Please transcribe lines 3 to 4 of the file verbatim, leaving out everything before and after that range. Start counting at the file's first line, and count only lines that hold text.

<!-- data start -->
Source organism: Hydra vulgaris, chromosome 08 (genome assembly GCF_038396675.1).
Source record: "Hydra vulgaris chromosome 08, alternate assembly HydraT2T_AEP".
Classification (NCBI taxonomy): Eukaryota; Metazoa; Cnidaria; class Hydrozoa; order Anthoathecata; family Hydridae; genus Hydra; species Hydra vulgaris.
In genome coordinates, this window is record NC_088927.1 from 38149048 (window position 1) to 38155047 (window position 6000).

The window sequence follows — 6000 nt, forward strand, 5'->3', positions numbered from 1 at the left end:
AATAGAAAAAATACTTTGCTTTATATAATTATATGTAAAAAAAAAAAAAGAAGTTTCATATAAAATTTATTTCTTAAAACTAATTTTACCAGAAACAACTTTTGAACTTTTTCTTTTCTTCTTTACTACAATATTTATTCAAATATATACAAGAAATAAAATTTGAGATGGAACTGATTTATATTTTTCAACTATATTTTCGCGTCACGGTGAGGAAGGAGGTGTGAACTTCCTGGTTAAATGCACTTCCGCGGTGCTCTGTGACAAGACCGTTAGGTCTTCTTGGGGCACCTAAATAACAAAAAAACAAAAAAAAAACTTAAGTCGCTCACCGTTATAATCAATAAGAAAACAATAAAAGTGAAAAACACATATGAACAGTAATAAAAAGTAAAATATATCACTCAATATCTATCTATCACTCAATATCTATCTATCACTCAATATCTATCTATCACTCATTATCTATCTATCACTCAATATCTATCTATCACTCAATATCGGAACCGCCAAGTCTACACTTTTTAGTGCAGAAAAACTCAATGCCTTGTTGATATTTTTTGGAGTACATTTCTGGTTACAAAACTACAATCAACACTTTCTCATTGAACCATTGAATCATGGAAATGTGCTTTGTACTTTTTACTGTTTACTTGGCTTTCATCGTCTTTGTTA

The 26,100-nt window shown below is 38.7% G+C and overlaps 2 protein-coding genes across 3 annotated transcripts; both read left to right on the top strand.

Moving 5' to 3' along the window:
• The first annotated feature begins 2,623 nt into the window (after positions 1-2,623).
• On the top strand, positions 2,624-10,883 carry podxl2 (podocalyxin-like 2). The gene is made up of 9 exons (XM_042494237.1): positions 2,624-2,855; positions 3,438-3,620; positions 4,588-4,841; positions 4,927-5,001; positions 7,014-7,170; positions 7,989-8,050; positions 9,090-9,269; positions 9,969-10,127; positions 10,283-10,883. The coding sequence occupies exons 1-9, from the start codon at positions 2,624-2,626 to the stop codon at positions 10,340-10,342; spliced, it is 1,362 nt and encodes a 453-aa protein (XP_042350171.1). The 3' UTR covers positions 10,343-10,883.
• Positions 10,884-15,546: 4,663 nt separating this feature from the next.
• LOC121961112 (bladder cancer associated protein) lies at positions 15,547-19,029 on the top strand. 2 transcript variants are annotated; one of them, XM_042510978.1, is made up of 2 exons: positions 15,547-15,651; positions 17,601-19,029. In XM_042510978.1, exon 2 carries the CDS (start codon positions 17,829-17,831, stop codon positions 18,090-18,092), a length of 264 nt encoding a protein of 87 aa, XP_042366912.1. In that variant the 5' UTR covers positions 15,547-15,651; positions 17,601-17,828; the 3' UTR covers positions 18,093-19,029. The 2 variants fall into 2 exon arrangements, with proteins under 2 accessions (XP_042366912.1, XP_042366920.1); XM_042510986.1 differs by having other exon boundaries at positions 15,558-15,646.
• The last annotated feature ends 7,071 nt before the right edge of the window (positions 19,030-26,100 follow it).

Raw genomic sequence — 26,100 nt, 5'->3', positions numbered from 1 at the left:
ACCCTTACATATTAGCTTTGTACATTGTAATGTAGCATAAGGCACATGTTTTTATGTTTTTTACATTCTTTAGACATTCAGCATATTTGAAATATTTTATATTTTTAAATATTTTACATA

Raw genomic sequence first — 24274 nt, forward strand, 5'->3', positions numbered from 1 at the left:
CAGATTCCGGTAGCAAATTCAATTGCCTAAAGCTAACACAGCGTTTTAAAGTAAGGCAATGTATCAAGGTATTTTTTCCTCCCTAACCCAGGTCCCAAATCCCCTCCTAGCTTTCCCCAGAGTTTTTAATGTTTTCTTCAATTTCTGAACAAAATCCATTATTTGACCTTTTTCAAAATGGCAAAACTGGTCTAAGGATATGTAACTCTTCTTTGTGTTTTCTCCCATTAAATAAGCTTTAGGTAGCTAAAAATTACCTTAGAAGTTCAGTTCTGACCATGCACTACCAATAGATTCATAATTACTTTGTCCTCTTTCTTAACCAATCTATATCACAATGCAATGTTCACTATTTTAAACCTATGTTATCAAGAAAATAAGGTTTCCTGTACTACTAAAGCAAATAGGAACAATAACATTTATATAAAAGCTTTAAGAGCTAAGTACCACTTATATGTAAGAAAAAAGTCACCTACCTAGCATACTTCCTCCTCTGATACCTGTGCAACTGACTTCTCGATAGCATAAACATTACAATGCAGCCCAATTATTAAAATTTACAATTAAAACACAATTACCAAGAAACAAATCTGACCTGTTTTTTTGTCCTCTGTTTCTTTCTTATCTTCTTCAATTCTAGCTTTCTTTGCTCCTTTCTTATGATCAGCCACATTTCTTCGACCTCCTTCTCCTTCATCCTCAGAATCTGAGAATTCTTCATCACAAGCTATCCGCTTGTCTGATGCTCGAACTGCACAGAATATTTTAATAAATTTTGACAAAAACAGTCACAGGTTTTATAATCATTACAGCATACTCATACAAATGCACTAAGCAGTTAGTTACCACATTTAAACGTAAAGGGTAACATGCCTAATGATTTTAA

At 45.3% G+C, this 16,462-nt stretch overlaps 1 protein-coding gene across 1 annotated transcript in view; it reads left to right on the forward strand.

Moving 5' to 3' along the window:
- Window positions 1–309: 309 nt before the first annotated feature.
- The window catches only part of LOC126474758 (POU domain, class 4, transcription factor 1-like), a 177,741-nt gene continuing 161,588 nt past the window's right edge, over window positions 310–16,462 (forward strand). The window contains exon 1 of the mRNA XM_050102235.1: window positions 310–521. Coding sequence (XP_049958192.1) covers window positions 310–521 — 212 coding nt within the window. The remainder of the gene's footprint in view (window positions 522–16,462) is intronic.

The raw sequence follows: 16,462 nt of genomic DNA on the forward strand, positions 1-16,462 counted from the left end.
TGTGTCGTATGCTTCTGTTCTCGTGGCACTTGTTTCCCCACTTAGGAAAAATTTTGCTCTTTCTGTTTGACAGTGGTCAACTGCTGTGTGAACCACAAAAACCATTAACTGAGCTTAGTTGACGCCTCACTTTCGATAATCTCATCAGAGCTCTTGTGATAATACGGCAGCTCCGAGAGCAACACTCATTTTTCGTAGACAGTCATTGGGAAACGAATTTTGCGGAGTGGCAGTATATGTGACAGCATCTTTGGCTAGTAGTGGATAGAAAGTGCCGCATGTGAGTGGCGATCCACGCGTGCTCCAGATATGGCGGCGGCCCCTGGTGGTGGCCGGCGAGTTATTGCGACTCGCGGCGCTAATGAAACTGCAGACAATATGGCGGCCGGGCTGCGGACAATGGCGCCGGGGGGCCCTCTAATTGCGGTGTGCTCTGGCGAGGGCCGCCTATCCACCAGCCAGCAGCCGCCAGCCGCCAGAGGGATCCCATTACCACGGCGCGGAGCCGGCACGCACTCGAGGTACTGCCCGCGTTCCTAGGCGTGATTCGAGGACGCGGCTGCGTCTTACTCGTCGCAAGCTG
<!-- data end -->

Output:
Classification (NCBI taxonomy): Eukaryota; Metazoa; Cnidaria; class Hydrozoa; order Anthoathecata; family Hydridae; genus Hydra; species Hydra vulgaris.
In genome coordinates, this window is record NC_088927.1 from 38149048 (window position 1) to 38155047 (window position 6000).